Neobanking player Revolut is hoping to see the world go cashless within the next ten years, as it prepares to go global in 2018.
According to data from Capgemini and BNP Paribas’ latest World Payments Report, non-cash transactions grew by 10.5 per cent in 2017 alone, accounting for more than 552.4bn transactions across the world. The report predicts this number will escalate to more than 725bn by 2020, and it appears Revolut CTO Vlad Yatsenko agrees.
“Businesses, especially financial institutions, are having to adapt as we move towards a cashless society,” said Yatsenko. “With the rise of blockchain technology, contactless and mobile payments, I hope and believe that it will be possible for the UK to be fully cashless within the next 10 years. That is why Revolut are creating a number of features that to make it even easier for our customers to make secure, cashless payments.”
Indeed, there is no doubt that the rise in cashless payments has contributed a great deal to the success of many digital banks, many of whom place a great deal of emphasis on cash not being needed to carry out daily financial activities.
In Sweden, 36 per cent of the population has claimed they never use cash, and a further 25 per cent say they use it just once a week. This is a fall of 63 per cent from data published in 2013. In fact, cash is now used in less than 20 per cent of transactions in Swedish stores, with the amount in circulation dropping to its lowest since 1990.
Yatsenko continued: “If the UK aspires to be fully cashless, we need to continue to innovate and encourage the use of financial technology. Ideas such as banning coins and banknotes on buses have now been in force for several years, while market traders, street vendors and more now accept card and phone payments.
“Unfortunately, UK infrastructure lacks behind countries like Sweden, and our relatively large population isn’t an ideal test-bed for cashless innovation. We’ve still got a long way to go until lumbering traditional banks fully adopt cashless technology, and even then not all consumers tend to trust the big banks or institutions with their information or money.”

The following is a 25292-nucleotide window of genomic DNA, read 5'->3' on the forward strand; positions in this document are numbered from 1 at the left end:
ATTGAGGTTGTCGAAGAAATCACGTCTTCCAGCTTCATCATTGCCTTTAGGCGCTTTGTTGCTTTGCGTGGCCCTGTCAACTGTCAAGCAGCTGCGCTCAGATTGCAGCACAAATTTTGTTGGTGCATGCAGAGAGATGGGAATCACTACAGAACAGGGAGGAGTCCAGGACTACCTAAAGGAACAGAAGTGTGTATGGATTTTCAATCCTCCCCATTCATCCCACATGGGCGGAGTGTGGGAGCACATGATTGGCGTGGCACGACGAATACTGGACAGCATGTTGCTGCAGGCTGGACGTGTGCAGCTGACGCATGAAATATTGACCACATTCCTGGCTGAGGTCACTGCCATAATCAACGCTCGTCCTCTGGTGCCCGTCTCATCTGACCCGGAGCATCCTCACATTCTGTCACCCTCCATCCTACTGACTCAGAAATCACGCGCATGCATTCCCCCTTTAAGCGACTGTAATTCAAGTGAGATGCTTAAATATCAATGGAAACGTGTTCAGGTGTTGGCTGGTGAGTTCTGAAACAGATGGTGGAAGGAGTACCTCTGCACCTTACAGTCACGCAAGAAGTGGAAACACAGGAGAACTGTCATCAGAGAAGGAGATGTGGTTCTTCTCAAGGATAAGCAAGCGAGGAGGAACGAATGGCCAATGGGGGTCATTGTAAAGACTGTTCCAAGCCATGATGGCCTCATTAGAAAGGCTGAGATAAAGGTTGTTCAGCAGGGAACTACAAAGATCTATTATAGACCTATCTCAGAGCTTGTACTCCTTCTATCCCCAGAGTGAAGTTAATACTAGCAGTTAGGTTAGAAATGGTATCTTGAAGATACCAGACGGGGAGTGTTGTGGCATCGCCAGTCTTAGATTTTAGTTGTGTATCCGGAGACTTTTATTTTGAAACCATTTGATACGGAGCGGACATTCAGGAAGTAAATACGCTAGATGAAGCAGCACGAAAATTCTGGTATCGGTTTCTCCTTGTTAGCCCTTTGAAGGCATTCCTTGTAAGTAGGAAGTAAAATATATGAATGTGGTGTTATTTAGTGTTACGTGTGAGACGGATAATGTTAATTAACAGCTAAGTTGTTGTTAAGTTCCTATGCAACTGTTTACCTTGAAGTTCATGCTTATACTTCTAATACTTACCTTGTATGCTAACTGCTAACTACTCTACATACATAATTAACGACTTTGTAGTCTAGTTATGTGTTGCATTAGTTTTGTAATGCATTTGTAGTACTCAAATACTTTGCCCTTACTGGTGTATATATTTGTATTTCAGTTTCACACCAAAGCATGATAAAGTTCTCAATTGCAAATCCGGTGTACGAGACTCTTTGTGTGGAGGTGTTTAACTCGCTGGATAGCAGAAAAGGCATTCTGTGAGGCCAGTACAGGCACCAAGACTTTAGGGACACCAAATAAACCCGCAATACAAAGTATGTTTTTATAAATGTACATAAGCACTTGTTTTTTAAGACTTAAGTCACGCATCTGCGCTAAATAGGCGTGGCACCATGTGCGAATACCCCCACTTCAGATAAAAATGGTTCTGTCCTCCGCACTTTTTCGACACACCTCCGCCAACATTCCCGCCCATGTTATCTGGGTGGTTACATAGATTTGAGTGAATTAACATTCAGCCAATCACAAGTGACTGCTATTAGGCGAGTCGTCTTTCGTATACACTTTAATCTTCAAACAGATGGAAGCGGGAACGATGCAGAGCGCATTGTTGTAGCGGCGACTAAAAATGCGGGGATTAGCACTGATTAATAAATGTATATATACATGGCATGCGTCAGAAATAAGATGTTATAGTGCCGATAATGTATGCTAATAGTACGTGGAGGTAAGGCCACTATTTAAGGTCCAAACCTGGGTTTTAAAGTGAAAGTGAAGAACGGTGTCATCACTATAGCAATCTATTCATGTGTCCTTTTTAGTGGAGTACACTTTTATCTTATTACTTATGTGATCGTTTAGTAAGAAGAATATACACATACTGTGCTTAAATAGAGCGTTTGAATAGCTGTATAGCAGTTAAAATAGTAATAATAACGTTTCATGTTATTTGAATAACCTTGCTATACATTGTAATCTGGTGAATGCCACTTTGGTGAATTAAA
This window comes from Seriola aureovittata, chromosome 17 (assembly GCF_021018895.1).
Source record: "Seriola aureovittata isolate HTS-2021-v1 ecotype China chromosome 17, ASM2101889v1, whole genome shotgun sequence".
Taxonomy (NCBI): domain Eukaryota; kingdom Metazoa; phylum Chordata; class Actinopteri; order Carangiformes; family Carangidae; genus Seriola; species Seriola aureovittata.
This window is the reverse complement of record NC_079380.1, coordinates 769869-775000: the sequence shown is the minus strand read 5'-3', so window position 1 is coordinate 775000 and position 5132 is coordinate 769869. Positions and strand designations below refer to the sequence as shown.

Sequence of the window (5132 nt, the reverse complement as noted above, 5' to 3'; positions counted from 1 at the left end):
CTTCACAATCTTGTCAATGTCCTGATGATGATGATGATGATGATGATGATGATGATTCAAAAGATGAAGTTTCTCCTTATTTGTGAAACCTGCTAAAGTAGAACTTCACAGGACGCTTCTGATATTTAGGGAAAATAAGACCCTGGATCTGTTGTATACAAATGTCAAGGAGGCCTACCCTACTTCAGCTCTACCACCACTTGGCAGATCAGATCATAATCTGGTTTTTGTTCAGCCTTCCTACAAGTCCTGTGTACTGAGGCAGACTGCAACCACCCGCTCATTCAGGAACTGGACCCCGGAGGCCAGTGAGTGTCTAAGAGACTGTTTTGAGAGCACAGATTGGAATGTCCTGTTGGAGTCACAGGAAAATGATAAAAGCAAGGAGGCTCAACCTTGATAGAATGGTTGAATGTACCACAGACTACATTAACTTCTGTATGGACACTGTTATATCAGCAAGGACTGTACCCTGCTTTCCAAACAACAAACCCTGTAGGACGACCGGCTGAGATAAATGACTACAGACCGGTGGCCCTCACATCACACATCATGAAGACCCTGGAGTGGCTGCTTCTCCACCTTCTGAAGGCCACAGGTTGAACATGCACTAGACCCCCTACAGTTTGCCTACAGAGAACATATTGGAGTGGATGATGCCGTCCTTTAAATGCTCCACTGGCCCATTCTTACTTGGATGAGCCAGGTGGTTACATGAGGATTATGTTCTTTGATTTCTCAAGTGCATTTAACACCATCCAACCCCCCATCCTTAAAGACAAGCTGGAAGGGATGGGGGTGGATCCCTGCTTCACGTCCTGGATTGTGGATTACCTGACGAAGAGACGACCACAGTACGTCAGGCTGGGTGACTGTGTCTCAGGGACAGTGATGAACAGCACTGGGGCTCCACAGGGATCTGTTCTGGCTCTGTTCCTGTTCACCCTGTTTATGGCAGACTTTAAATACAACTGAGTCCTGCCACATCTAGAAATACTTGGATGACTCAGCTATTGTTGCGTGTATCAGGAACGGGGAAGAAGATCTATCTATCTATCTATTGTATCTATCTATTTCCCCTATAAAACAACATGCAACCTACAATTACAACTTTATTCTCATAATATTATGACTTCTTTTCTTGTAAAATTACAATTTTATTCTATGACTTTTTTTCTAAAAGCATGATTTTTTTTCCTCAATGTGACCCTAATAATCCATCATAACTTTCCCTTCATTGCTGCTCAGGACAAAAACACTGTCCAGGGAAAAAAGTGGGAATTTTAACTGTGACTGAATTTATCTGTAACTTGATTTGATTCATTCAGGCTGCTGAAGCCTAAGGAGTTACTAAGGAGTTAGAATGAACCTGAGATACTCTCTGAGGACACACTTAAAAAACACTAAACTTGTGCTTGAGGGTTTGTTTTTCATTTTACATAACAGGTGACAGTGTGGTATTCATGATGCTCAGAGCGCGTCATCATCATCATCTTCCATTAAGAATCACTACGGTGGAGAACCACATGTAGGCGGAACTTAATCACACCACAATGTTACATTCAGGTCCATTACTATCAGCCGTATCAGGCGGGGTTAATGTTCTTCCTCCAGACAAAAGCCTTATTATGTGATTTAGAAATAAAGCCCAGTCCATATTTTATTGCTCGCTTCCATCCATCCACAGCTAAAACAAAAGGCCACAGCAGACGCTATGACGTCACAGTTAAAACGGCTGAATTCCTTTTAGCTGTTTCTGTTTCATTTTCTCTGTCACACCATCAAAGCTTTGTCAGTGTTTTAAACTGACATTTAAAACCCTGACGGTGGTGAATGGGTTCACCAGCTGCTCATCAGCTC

The UK is slowly adjusting to a cashless future, with 41 per cent of cards in circulation now having a contactless functionality. But compared to Sweden, just 17 per cent of British shoppers say that, on an average day, they don’t use any cash at all. The UK is expected to fall to its fellow European levels soon enough, with a predicted cash usage of 25 per cent predicted by 2025.
Outside of Europe, big tech players like Singapore, China and Canada have also gone relatively cashless, with each of them sitting at around 56 per cent for non-cash transactions annually. Smaller and less-developed countries are also proving quick adopters, such as Somaliland which saw its mobile payments increase to around 50 per cent in 2017.
Many digital banks have now begun to place fees on withdrawing cash abroad, due to the high cost surrounding the use of ATM networks outside of the UK. A recent product from Revolut, in the form of its disposable virtual cards which aim to ensure higher security when shopping online, are a prime example of its efforts to reduce cash transactions.
Last week the neobanking app launched its business banking API to third parties, making way for the kinds of partnerships we might expect to see on its future business banking marketplace Revolut Connect.
Rumours are also swirling that Revolut has been meeting with investors in recent months as it prepares for its next fundraising round, which is expected to raise another $250m. As a result, the banking app's valuation is expected to quintuple to $1.4bn, up from its 2017 valuation of $200m.
Join AltFi at their fourth annual Australasia Summit to examine the future of lending in Australia. Where we present best practices across, technology, partnerships, open banking, governance, data access, consumer experience, capital markets & funding, the role of government and regulation.